‘Black Mirror: Bandersnatch’ falls short

By Andrea Boyn

Frosties or Sugar Puffs? This is the first in a series of decisions one has to make in Netflix’s newest original interactive movie “Black Mirror: Bandersnatch.”

The movie tells the story of a boy named Stefan, played by Fionn Whitehead,  who develops an interactive game named Bandersnatch, and partners with a video game company by the name of Tuckersoft to develop it.

In this interactive series viewers act as the puppet masters of the show, pulling the strings of an increasingly disoriented Stefan, with the remote control their magic wand.

However, the sense of control the viewer has, can actually be quite misleading. Although the decisions begin seemingly harmless, choosing between soundtracks and breakfast options, as the story progresses, the viewer, much like the main character, begins to feel out of control.

Even at times when you wish to go a certain path, the movie informs you that you have chosen incorrectly and sends you back to the very start. It plays you a montage starting from the beginning recapping all of the scenes up until you chose incorrectly, providing the viewer with a sort of ‘do-over’. The more and more possibilities that are presented, the more one feels like they are bound to eternally dooming Stefan to his demise.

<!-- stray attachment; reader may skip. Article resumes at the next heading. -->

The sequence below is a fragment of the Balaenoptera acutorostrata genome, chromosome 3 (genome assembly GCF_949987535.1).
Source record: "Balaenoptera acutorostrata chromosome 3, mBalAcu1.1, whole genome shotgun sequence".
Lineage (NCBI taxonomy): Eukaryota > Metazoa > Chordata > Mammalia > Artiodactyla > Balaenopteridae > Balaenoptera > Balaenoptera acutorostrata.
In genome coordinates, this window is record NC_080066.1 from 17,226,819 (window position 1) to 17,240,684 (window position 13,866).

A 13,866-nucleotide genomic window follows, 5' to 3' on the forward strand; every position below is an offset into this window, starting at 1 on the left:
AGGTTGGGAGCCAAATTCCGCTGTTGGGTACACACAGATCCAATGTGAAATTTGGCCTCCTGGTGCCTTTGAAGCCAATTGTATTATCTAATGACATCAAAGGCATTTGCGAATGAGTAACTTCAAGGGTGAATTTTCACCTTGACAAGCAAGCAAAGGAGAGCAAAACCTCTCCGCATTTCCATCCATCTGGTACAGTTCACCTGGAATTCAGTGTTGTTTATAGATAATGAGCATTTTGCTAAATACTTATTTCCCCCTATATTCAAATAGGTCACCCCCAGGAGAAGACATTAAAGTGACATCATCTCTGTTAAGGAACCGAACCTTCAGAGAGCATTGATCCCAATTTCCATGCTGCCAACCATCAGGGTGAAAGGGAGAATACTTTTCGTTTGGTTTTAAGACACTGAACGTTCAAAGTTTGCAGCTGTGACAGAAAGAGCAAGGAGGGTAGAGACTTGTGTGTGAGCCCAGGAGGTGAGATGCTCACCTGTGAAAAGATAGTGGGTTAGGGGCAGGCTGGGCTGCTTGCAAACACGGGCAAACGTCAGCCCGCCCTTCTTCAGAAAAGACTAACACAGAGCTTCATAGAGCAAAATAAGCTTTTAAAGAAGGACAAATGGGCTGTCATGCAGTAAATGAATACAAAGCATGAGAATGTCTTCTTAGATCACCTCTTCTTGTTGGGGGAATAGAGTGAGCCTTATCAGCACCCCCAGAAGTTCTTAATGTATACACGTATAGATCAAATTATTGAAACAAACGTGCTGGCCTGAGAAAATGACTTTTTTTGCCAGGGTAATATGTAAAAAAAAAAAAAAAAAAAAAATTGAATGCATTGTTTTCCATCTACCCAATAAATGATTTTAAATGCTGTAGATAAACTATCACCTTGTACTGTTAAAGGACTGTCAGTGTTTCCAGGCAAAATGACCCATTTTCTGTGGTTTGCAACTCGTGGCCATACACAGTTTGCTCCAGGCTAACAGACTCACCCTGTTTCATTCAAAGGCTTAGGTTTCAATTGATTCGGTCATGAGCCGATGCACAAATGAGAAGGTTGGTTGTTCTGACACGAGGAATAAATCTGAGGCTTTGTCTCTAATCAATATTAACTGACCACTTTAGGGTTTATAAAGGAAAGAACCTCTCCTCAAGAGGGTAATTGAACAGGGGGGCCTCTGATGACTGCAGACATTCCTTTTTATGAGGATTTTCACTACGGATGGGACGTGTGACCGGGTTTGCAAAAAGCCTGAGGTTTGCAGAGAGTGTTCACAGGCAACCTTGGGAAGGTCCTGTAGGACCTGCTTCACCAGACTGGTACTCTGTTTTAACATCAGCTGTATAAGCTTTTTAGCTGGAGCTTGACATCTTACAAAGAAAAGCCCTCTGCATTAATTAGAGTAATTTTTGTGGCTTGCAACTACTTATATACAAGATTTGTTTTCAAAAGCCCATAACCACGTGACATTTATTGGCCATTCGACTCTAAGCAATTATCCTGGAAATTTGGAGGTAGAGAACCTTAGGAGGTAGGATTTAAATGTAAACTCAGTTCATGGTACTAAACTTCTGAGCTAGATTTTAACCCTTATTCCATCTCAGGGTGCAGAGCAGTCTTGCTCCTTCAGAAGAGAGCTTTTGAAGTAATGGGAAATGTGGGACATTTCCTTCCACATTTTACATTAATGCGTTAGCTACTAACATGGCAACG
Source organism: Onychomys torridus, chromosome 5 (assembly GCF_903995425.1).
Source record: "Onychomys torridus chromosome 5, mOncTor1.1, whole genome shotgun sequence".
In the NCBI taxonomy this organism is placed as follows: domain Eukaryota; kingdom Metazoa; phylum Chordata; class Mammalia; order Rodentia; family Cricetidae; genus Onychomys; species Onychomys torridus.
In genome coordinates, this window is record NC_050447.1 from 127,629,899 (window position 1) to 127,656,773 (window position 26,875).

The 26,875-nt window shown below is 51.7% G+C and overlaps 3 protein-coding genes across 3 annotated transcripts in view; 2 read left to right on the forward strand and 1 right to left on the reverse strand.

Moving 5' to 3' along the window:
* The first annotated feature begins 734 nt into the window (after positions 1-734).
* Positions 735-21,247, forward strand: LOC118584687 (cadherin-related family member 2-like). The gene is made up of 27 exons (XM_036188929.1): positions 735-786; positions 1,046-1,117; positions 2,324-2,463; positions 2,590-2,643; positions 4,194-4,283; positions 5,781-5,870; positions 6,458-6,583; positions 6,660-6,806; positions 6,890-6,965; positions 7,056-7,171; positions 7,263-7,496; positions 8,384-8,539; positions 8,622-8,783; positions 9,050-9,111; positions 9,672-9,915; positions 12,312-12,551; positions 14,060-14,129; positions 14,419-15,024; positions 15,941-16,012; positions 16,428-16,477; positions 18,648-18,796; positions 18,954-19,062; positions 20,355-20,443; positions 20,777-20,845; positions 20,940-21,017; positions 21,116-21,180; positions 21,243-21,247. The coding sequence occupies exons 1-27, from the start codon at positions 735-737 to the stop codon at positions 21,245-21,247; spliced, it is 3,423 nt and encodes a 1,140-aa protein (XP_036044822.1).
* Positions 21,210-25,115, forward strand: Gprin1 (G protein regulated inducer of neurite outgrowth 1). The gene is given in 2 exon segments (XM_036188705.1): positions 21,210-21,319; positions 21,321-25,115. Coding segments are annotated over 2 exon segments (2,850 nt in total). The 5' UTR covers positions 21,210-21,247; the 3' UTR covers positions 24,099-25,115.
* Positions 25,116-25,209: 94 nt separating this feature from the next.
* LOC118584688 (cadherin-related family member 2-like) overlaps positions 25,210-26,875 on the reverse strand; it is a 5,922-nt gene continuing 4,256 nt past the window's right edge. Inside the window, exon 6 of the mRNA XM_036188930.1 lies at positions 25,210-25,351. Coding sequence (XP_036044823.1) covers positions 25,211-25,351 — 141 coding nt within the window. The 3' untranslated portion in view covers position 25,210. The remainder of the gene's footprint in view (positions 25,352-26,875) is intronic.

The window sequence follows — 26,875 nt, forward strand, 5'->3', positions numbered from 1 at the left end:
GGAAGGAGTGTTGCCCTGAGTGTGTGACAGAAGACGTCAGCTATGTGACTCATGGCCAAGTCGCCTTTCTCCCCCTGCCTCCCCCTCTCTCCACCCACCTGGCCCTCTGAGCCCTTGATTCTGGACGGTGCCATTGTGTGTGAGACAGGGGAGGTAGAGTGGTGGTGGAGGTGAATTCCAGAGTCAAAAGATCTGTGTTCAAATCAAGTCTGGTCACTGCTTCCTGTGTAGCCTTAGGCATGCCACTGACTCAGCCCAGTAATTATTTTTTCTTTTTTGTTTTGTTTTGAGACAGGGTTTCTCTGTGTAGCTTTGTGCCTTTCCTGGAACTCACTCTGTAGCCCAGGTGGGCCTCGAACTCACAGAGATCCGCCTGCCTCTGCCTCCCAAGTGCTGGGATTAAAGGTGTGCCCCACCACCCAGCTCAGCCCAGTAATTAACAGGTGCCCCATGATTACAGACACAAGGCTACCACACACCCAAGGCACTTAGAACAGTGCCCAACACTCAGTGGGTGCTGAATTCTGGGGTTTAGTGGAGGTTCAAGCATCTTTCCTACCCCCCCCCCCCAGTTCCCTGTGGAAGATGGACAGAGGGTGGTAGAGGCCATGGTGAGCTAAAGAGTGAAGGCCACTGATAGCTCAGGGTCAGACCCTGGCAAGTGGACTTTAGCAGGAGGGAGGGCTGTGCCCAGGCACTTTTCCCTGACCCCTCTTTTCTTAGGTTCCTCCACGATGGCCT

When making my decisions I bounced back in forth between making the most emotional choices possible, thus amplifying the drama, and choosing based on strategy to somehow try to beat the ‘game.’ Nonetheless, no matter what I chose, it sent me into a descending spiral leading back to a main path. Upon this realization, I became frustrated, as it made me feel like the decisions I was making had no purpose, since the outcomes were predetermined.

Although some aspects of the film did upset me, “Black Mirror: Bandersnatch” had some beautiful moments of cinematography such as during Stefan’s Willy Wonka-ish acid trip. Other aspects of the show that I liked is the way they interlaced humor between really heavy scenes to cut tension. The random martial arts scene with Stefan’s dad and his therapist were particularly hysterical.

I truly believe “Black Mirror: Bandersnatch” is a monumental stride for storytelling, as it was original and created a unique interactive experience for people at home. Despite this, I was left unsatisfied after finishing the series. None of the endings ended up fulfilling my need for a jaw-dropping finale that could leave me debating if we are in a simulation for week like I have felt in the past after watching other “Black Mirror” episodes.